CAMBODIA. After a brutal home-grown social experiment and nine years of Vietnamese occupation, Cambodia may be about to get a reprieve. Last month Hanoi pledged to pull out 50,000 troops this year - a move apparently prompted by its economic hardships and hints of Soviet intentions to reduce aid to Vietnam.

REFUGEE BORDER CAMPS More than 300,000 Cambodian refugees live in camps along the Thai border. While shelling from Vietnamese artillery has subsided, many refugees still face harsh discipline and forced recruitment by guerrilla forces in camps that function as military bases. And all face doors closing in host countries once pledged to receive them. Camps: Population: HUAY CHAN (Khmer Rouge) 8,900 NATRO (Khmer Rouge) 16,500 SITE B (sihanouk) 50,000 SITE 2 (kpnlf) 163,000 KHAO-I-DANG (unhcr) 17,000 SITE 8 (khmer rouge) 31,700 BORAI (khmer rouge) 4,000 SOK SANN (kpnlf) 8,300 TA LUAN (khmer rouge) 9,700


From 90,000 to 120,000 Vietnamese troops occupy Cambodia, locked in a military stalemate with anti-Vietnamese resistance forces based on the Thai border. The Vietnamese-backed PRK regime contributes more than 30,000 soldiers to the war effort in addition to thousands diverted from agriculture to village militias or drafted to lay mines or dig trenches along the Thai border.

Despite a 1985 offensive that destroyed 16 resistance camps on the Cambodian side of the border, Chinese-backed Khmer Rouge troops now range freely over most of the country. Guerrillas reportedly now concentrate less on fighting and more on influencing villages in anticipation of a Vietnamese pullout and a future political settlement. Last month Vietnam pledged a partial withdrawal of 50,000 troops from Cambodia this year, to be followed by a total withdrawal by 1990.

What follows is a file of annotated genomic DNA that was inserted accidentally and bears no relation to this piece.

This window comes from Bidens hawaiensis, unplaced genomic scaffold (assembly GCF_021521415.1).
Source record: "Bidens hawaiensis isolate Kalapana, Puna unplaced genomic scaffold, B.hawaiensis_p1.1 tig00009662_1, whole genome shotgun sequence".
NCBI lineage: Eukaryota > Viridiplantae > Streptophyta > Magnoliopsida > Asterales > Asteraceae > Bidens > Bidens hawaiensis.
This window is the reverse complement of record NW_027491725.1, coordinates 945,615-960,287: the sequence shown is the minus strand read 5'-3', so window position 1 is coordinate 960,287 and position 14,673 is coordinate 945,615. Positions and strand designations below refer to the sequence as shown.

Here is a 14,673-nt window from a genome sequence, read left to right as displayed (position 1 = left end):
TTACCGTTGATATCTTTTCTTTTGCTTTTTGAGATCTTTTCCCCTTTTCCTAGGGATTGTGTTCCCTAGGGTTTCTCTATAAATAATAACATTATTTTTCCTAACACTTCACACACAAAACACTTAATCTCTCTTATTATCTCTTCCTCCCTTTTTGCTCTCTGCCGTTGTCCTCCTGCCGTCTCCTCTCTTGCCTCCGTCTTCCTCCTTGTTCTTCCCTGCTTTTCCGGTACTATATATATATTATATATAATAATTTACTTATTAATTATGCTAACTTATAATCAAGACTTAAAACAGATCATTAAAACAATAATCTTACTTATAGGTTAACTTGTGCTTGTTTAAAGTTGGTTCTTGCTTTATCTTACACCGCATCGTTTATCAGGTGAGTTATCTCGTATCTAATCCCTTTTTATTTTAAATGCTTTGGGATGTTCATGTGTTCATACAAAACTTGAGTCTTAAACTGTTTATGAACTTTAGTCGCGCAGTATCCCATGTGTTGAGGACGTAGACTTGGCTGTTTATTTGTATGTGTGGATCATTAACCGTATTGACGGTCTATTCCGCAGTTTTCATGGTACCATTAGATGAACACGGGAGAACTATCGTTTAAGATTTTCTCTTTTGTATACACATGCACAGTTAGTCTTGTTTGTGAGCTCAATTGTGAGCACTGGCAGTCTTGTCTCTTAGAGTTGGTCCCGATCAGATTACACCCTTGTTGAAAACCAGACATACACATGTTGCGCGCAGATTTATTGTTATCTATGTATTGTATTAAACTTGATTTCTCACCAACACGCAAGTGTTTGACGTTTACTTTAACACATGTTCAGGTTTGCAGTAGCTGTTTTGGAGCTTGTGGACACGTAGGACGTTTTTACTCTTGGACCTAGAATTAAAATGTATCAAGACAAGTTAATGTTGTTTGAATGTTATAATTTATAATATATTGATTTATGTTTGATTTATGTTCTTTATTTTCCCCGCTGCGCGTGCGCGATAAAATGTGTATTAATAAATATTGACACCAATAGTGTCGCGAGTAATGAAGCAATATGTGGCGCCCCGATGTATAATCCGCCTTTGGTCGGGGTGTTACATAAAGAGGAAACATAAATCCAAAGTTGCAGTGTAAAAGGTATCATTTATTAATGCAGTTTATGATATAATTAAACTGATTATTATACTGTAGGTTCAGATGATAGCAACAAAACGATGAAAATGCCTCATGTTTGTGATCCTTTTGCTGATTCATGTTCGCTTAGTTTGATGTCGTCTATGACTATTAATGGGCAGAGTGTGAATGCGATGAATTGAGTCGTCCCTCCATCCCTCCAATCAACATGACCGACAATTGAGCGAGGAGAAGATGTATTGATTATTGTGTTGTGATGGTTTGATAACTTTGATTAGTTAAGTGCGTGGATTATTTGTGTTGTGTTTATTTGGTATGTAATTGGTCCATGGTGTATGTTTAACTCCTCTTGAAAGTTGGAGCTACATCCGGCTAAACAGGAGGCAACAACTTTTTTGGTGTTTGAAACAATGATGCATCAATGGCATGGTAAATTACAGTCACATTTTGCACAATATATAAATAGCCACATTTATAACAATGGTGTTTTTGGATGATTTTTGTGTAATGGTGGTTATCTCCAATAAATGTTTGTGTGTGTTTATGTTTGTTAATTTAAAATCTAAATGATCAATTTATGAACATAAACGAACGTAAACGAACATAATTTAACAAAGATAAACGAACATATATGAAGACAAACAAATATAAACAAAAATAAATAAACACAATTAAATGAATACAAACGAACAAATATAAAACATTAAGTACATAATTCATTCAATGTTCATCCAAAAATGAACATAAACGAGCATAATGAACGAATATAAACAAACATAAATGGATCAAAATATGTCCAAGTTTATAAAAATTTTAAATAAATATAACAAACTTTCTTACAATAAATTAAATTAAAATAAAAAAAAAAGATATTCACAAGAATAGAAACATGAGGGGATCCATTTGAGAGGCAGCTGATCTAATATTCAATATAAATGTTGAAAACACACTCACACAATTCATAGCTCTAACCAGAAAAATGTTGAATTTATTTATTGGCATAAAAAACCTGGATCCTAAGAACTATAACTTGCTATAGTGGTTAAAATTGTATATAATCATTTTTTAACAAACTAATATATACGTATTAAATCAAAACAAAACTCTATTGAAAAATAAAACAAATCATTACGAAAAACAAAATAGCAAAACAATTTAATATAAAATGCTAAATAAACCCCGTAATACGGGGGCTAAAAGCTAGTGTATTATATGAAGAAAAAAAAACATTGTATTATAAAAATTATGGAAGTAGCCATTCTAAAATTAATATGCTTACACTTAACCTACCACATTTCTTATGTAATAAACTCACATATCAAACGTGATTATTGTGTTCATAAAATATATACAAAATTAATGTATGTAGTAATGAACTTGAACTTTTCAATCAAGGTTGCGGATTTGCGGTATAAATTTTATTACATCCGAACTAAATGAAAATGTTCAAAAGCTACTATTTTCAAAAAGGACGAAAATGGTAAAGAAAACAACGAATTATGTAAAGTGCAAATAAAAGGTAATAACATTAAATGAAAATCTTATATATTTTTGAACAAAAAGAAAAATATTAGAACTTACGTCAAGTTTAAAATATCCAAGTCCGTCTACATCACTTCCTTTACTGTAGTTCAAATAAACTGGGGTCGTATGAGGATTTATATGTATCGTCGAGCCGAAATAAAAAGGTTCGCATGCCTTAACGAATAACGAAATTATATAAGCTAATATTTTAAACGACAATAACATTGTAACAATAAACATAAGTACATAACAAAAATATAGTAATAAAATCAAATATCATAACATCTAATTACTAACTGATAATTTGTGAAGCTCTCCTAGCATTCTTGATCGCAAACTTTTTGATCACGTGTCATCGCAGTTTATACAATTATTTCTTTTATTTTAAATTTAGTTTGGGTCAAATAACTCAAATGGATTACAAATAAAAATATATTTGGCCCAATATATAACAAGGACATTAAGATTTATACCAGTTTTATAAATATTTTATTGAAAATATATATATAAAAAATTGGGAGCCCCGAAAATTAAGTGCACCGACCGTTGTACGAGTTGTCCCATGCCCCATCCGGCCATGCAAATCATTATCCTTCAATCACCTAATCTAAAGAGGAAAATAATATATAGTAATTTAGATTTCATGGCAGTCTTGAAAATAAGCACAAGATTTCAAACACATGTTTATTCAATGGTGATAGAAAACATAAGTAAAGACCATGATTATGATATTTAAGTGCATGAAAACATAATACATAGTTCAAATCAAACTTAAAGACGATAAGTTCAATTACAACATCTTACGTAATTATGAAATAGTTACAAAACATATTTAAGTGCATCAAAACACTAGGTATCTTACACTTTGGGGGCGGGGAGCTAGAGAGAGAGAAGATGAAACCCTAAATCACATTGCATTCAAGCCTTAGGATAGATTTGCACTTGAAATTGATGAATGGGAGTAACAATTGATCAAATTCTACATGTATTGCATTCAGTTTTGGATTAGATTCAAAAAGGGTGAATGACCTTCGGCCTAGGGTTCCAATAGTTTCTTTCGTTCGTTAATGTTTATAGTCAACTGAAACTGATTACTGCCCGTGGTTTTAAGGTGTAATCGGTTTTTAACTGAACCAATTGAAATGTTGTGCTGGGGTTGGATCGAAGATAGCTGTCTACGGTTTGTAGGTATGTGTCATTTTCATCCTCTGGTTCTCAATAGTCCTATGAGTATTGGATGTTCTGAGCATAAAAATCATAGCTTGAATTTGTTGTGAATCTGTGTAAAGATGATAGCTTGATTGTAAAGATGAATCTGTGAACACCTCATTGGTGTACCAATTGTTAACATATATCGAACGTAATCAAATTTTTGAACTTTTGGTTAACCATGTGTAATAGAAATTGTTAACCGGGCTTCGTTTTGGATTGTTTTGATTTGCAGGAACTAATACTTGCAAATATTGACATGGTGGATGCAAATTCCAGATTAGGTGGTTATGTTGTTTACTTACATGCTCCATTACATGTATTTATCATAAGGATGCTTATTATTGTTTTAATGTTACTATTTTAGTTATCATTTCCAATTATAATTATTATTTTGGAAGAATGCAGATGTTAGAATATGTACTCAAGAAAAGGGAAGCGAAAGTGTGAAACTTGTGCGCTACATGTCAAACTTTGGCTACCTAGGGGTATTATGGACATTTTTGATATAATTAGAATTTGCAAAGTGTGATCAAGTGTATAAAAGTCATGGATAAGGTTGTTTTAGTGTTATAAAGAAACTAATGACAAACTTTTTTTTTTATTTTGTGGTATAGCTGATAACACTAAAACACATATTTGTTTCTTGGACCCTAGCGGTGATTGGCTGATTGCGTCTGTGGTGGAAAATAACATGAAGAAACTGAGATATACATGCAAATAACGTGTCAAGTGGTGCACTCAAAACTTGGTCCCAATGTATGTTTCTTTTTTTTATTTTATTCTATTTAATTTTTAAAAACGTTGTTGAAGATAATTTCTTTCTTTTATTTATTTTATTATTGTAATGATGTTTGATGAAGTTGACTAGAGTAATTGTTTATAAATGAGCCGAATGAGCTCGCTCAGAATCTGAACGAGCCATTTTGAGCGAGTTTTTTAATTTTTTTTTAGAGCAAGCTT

Prince Norodom Sihanouk negotiated his country's independence from the French in 1953-54. He abdicated kingship in 1955 to organize his own political movement. In 1970 he was overthrown by the right-wing military regime of Lon Nol. He returned as a figurehead puppet under the Khmer Rouge from 1975 to '79. After Vietnam's invasion in 1979, he headed the anti-Vietnamese resistance. In 1987, he took leave from the tripartite resistance coalition to open talks with the PRK prime minister for exploring a Cambodian peace settlement. KHMER ROUGE:

Pol Pot's Khmer Rouge captured Phnom Penh in 1975 after a bitter insurgency against the US-backed Lon Nol regime. Their cause was helped by the war in Vietnam, which included US bombing raids in Cambodia. Once in power, the communist Khmer Rouge launched a brutal restructuring of Cambodian society, which led to 1 to 3 million lives lost through killings, forced relocation, and starvation.

Soviet-backed Vietnamese troops ousted Pol Pot's forces in 1979. The Chinese-backed Khmer Rouge, led by Khieu Samphan and Pol Pot, now number from 30,000 to 40,000 fighters. They are the strongest military force in the anti-Vietnamese resistance, and many fear that a Vietnamese withdrawal and the collapse of the PRK regime could lead to a return of Khmer Rouge leadership. KHMER PEOPLE'S NATIONAL LIBERATION FRONT (KPNLF)

A noncommunist political and military organization led by former Prime Minister Son Sann. The KPNLF is part of the resistance coalition based on the Thai border. Bogged down in conflicts among its top leaders, the KPNLF has lost influence in the resistance coalition. PEOPLE'S REPUBLIC OF KAMPUCHEA (PRK)

The Soviet-backed PRK regime was established after Vietnamese troops invaded Cambodia in 1979. The communist government recently launched a national-reconciliation program, and has attempted to build a political base at the village level. Its troops number 35,000 and suffer large defections. The leadership comprises mainly Khmer Rouge defectors, and is headed by Heng Samrin and Hun Sen.

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